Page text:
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Essential GIS - The Future is Now!

An integrated approach to Geographic Information Systems (GIS) is essential to Next Generation 9-1-1 (NG9-1-1) Public Safety Answering Points (PSAPs). There are many benefits to be realized – geospatial routing, data sharing, precise address referencing and more.

What is GIS?

Simply stated, GIS is a computer system that captures, stores, checks and displays data relevant to locations on the surface of the Earth. Many different types of data can be displayed on one map in layers; layers are represented by points, lines or polygons. GIS makes it easier to visualize our world. GIS helps us see, analyze and understand trends and relationships, revealed in the form of maps, globes, reports and charts.

GIS combines information existing or occurring in space, or “spatial”. The Geographic component is the “where” part of this equation. Add “Information” which indicates a particular address point. The “System” consists of a set of processes executed on raw data to make it more useful in decision-making.

Impact on Public Safety

GIS is a key element of the National Emergency Number Association’s (NENA) i3 specification for NG9-1-1. In an i3-based NG9-1-1 environment, locally sourced GIS data will operate within the 9-1-1 call flow, serving as the foundation for all 9-1-1 location validation, call routing and mapping.

GIS is not new to public safety. As wireless 9-1-1 calls increased, GIS became an indispensable tool to provide call takers a visual way to locate callers using X/Y coordinates. One major difference between Legacy and NG9-1-1 systems is that with E911, GIS data is applied after the call. With NG9-1-1, GIS data is applied before the call.

Traditionally, three main functions were served by E911 location database systems – Master Street Address Guide (MSAG) validation; Assignment of Emergency Service Number (ESN) for call routing and selective transfers; and Automatic Location Identification (ALI) associated with the 9-1-1 caller’s telephone number (TN).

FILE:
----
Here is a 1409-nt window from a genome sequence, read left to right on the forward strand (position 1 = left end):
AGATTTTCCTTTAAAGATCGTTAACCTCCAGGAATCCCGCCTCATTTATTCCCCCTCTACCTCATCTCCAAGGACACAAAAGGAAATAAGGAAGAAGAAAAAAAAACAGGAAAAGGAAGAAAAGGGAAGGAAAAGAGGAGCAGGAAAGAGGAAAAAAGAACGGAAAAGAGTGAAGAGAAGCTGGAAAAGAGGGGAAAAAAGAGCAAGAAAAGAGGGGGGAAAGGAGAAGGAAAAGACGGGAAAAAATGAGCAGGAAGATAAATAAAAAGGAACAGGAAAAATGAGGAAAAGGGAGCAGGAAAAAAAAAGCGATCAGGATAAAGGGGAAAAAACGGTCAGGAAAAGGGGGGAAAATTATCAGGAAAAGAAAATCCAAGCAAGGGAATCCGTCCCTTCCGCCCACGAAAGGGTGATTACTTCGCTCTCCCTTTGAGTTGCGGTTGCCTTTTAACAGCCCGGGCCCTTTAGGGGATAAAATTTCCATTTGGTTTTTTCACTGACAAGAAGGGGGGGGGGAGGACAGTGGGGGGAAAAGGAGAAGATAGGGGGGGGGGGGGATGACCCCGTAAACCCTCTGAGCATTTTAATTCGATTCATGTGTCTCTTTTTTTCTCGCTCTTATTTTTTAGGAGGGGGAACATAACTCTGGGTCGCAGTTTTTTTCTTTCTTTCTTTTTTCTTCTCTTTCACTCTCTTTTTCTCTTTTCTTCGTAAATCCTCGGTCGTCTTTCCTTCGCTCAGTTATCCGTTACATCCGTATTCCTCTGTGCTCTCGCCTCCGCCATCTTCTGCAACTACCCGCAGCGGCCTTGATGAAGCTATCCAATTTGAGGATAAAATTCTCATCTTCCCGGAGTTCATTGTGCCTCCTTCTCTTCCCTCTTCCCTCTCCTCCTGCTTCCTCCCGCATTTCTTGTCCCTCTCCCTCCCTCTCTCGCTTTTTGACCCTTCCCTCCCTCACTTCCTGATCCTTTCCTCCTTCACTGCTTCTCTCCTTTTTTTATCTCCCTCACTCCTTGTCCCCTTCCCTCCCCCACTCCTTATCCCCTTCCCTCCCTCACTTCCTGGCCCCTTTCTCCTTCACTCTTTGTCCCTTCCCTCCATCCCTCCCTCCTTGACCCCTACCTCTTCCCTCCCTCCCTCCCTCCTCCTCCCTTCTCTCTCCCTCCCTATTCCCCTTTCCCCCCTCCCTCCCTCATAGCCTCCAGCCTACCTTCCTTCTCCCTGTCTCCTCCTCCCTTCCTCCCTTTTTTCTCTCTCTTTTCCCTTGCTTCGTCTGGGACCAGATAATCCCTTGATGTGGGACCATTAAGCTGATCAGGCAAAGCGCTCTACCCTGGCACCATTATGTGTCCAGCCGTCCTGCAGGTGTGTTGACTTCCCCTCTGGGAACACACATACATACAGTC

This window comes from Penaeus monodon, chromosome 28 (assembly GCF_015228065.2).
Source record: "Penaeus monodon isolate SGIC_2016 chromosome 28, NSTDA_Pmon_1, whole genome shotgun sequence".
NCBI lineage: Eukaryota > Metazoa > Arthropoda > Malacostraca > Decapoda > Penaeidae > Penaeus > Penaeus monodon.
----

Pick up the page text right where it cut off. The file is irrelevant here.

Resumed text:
In NG9-1-1, GIS will create and maintain the MSAG. Database changes will begin with GIS data. And, because caller location will arrive with the 9-1-1 call in the form of polygons with associated contact information, GIS allows complete integration into the PSAP’s (Computer Aided Dispatch) CAD equipment.

GIS-provided spatial intelligence improves emergency response by more precisely identifying the location of the 9-1-1 call. Moving from a tabular data management system to more comprehensive GIS spatial data management is not a quick step. The task of building a comprehensive, accurate, locally-sourced GIS database will take time. Public safety agencies can begin preparing their data now, no matter where they are in their transition to a fully-realized, i3 compliant NG9-1-1 environment.

Are you ready? You can prepare your PSAP for the benefits and challenges of GIS for NG9-1-1. For a checklist, and to learn more about the what-why-how of GIS for NG9-1-1, download NG9-1-1: The Essential Guide to Getting Started here.

New to West Corporation, David Peck is a Sr. Account Executive in the Safety Services Division. His primary focus is to promote understanding of the impact Geographic Information Systems (GIS) can have on emergency communications now and in the future. He is passionate about helping the public safety community learn how to optimize GIS operations within the Next Generation 9-1-1 call continuum for location validation, call routing and mapping.

David will be at 2016 NENA in Indianapolis, June 13-16. Please stop by Booth #302 to meet him and learn more about how to resource and optimize GIS in your PSAP.

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